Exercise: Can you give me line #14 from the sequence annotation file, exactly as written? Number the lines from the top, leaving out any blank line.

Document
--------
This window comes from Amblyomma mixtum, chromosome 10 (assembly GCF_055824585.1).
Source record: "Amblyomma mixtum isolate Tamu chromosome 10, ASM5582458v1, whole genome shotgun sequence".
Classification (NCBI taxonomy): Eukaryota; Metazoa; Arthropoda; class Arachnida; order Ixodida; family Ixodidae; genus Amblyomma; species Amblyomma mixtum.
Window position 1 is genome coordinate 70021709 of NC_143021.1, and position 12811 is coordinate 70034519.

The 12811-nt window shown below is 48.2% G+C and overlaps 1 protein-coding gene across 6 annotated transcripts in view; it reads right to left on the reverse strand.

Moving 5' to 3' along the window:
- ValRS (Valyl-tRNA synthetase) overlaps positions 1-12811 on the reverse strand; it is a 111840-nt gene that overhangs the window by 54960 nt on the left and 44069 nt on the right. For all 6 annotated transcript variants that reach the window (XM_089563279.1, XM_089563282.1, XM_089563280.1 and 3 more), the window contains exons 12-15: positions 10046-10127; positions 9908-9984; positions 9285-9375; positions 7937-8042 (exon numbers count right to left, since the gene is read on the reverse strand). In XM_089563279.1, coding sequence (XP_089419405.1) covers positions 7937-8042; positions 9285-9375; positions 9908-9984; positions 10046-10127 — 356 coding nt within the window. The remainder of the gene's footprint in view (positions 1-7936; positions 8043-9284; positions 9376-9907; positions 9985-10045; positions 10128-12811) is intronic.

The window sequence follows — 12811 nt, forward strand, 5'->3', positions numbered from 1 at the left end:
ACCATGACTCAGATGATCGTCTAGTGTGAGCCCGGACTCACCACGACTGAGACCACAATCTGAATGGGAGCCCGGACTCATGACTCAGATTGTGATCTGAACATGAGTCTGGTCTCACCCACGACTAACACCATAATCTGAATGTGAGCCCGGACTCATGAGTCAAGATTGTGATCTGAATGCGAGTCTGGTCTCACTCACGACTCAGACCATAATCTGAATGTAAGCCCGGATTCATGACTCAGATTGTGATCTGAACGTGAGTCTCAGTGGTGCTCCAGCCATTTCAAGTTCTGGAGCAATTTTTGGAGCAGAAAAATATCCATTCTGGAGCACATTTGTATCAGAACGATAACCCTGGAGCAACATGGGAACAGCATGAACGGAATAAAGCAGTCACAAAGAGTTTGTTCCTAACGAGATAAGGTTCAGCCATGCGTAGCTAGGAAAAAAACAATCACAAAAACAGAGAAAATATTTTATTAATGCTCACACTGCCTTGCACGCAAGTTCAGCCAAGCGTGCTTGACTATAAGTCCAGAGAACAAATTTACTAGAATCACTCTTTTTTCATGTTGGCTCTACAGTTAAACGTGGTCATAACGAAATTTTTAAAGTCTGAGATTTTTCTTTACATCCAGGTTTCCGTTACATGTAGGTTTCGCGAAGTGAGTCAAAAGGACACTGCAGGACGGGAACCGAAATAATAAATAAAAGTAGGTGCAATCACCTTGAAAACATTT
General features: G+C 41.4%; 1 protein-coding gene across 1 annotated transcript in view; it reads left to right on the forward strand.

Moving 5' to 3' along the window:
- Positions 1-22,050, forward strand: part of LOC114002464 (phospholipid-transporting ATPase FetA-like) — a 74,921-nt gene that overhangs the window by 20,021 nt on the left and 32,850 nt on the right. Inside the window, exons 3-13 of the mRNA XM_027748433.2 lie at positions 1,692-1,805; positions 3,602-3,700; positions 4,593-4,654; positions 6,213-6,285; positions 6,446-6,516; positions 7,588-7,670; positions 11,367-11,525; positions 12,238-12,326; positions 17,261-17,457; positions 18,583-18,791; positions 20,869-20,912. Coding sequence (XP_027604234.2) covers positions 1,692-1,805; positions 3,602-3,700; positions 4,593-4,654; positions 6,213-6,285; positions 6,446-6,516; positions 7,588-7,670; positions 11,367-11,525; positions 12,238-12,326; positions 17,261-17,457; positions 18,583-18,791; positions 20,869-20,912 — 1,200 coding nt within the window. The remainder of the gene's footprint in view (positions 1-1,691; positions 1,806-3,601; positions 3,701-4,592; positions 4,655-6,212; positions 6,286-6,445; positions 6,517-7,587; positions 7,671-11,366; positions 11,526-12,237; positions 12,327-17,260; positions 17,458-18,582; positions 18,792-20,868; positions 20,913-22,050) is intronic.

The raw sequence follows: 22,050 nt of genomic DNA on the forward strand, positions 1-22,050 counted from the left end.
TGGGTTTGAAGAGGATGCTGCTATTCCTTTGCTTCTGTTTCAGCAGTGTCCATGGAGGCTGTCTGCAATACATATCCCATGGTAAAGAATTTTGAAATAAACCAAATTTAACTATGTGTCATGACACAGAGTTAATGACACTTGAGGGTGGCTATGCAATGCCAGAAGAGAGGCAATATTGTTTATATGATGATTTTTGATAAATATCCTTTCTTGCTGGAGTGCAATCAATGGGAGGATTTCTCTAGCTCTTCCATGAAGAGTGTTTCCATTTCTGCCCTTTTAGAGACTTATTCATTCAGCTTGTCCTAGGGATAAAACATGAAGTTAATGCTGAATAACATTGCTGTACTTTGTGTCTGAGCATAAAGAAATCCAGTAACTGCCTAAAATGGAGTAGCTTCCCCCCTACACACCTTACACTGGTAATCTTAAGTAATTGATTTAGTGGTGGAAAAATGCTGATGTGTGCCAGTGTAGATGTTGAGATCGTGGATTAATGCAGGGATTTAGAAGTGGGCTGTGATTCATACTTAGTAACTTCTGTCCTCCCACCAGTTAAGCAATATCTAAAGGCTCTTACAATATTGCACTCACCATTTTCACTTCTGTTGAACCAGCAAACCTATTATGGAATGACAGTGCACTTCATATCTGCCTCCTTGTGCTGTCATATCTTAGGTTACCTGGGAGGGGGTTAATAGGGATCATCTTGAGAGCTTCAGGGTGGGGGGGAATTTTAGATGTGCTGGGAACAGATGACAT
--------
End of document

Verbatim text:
TGGGTTTGAAGAGGATGCTGCTATTCCTTTGCTTCTGTTTCAGCAGTGTCCATGGAGGCTGTCTGCAATACATATCCCATGGTAAAGAATTTTGAAATAAACCAAATTTAACTATGTGTCATGACACAGAGTTAATGACACTTGAGGGTGGCTATGCAATGCCAGAAGAGAGGCAATATTGTTTATATGATGATTTTTGATAAATATCCTTTCTTGCTGGAGTGCAATCAATGGGAGGATTTCTCTAGCTCTTCCATGAAGAGTGTTTCCATTTCTGCCCTTTTAGAGACTTATTCATTCAGCTTGTCCTAGGGATAAAACATGAAGTTAATGCTGAATAACATTGCTGTACTTTGTGTCTGAGCATAAAGAAATCCAGTAACTGCCTAAAATGGAGTAGCTTCCCCCCTACACACCTTACACTGGTAATCTTAAGTAATTGATTTAGTGGTGGAAAAATGCTGATGTGTGCCAGTGTAGATGTTGAGATCGTGGATTAATGCAGGGATTTAGAAGTGGGCTGTGATTCATACTTAGTAACTTCTGTCCTCCCACCAGTTAAGCAATATCTAAAGGCTCTTACAATATTGCACTCACCATTTTCACTTCTGTTGAACCAGCAAACCTATTATGGAATGACAGTGCACTTCATATCTGCCTCCTTGTGCTGTCATATCTTAGGTTACCTGGGAGGGGGTTAATAGGGATCATCTTGAGAGCTTCAGGGTGGGGGGGAATTTTAGATGTGCTGGGAACAGATGACAT